Supply Side Reorganization – Total Cost of Care: Can a Member Truly be a Consumer?

The last 20 years of wellness, engagement and cost transparency tools has failed corporate America by most measures. Not for lack of effort – but rather due to structural realities in the health care supply chain- and the financing mechanisms behind it. Clear, demonstrable, longitudinal data sets show the history of these failures and the multiple iterations of various vendor/trends that have attempted to stem the health care “cost” tide.

This session will highlight the flaws behind many of the historical missteps – and how we may be at the precipice of real health care change due to “big data”; and the organization of care around this data. TPA’s, insurance carriers and consultants have access to data that can demonstrate the “total cost of care” for a population – and more specifically, which health systems are more effective in treating/keeping patients healthy.

For the first time since the days of the HMO, the “supply side” of the health economics equation is getting in the mix. Moreover, the data/technology, and incentive structure may align to give these organizations a real shot at success. The data is being used currently to create high performance/narrow networks across the United States. Employer sponsored health plans/HR Executives will be faced with tout questions about access vs. costs for their employee populations – as these new networks tout significant savings while sacrificing some choice/freedom from the typical PPO style network.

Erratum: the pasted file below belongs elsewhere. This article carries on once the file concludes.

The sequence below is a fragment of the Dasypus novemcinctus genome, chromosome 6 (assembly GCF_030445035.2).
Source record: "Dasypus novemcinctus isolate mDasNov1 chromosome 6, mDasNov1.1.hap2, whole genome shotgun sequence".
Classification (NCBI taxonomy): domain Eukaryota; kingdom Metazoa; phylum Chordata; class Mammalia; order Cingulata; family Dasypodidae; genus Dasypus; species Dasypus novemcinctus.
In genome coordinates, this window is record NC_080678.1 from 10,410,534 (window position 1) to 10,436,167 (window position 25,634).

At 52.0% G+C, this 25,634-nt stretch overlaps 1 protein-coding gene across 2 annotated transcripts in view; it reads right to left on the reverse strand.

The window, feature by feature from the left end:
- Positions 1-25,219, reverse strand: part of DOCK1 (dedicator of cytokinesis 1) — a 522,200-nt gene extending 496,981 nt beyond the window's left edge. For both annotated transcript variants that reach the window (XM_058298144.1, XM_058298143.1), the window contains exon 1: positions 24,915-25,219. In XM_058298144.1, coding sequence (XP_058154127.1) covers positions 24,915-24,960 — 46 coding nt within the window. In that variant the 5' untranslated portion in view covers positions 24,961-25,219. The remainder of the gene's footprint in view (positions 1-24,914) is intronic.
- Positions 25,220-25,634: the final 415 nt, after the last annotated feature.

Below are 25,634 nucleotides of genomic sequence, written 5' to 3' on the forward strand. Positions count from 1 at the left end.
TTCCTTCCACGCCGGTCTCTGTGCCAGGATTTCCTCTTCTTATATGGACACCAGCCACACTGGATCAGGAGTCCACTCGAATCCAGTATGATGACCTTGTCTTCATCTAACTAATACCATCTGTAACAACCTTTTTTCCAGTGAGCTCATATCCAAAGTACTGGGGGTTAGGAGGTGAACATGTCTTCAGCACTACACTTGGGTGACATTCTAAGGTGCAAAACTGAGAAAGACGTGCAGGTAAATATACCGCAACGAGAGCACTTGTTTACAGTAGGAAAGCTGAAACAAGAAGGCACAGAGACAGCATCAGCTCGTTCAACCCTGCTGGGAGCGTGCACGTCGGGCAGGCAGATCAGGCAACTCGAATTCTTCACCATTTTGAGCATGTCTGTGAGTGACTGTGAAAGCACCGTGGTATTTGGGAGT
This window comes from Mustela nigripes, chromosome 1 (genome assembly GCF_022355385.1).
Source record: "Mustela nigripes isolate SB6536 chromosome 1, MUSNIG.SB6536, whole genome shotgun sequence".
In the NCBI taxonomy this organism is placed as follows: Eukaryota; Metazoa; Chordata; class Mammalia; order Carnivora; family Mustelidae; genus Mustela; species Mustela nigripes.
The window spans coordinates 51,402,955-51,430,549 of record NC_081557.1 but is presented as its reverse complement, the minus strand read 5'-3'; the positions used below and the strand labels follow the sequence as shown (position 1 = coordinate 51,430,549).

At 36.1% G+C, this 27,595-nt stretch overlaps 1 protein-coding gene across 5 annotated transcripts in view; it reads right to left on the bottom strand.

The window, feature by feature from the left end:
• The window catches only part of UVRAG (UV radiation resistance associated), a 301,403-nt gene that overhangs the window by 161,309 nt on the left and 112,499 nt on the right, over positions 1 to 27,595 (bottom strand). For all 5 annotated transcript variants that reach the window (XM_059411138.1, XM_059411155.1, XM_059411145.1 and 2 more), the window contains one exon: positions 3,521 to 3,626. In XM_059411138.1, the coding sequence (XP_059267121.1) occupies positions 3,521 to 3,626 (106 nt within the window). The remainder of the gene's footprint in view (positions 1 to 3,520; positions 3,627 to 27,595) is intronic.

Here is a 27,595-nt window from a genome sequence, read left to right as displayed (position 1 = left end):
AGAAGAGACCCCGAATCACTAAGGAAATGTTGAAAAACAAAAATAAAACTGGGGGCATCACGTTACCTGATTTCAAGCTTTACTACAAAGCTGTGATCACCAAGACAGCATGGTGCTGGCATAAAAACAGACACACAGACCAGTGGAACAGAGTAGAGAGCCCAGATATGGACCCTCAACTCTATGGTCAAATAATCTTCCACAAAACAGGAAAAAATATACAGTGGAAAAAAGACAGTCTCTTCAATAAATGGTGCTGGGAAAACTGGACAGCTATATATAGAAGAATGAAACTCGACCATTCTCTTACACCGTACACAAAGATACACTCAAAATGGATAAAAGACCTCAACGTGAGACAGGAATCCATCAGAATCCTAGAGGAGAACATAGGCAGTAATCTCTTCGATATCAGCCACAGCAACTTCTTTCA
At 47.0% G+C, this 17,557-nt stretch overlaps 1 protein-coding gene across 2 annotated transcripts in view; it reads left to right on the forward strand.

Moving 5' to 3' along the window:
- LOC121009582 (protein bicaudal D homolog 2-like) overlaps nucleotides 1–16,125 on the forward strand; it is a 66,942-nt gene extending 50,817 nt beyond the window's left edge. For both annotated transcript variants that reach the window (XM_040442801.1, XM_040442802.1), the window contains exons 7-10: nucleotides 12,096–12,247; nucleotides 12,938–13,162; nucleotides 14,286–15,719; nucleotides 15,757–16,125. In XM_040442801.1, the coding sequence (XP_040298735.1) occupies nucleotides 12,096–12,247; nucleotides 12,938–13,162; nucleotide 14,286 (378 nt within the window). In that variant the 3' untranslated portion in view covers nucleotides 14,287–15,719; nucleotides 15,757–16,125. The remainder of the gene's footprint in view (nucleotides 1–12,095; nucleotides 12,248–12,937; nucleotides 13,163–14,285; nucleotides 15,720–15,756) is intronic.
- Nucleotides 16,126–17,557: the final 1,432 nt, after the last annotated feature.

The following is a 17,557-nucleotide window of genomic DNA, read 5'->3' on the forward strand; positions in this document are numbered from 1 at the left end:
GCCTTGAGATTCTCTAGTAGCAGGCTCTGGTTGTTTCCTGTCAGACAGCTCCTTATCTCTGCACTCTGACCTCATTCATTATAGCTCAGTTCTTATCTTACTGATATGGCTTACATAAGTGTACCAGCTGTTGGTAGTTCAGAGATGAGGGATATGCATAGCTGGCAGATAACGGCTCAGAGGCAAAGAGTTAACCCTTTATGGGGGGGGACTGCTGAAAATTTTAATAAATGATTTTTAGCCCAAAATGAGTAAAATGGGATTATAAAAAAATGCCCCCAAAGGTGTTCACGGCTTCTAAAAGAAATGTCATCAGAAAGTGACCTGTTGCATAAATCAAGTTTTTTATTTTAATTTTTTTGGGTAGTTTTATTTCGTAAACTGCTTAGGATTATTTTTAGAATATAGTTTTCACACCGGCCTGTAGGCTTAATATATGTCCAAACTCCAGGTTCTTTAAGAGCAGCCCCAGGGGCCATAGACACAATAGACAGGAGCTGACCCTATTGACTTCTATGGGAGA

The emergence of high performance/narrow networks in the last few years shows a completely different approach to disease/clinical risk management. Further, as these networks begin to take actual financial risk via performance based reimbursement payments, there appears to be a large shift in the risk mix in health care financing. This will likely trigger a complete rethinking of employer vendor mix in the wellness/engagement space – as the clinical side begins to take ownership of these areas. We will use data and case studies to quickly demonstrate the “edge” of this trend – and how employers need to prepare themselves in the coming years.

  • Understand how “Total Cost of Care” data is putting pressure on carriers – and in turn will push employers – to make value judgments on the “choice and unfettered access” for the members.
  • Explain the cost/quality implications of TPA’s and carriers are being pressed to work with the supply side to create high performance/narrow networks.
  • Detail the “cracks in the foundation” of the PPO carrier/TPA model of organizing care – 90+% of all hospitals and doctors contracted is not a network, it is a retail funding mechanism
  • Understand the value/supply chain consequences – and what they mean to your organization (ie. Wellness, stop loss, network performance etc)

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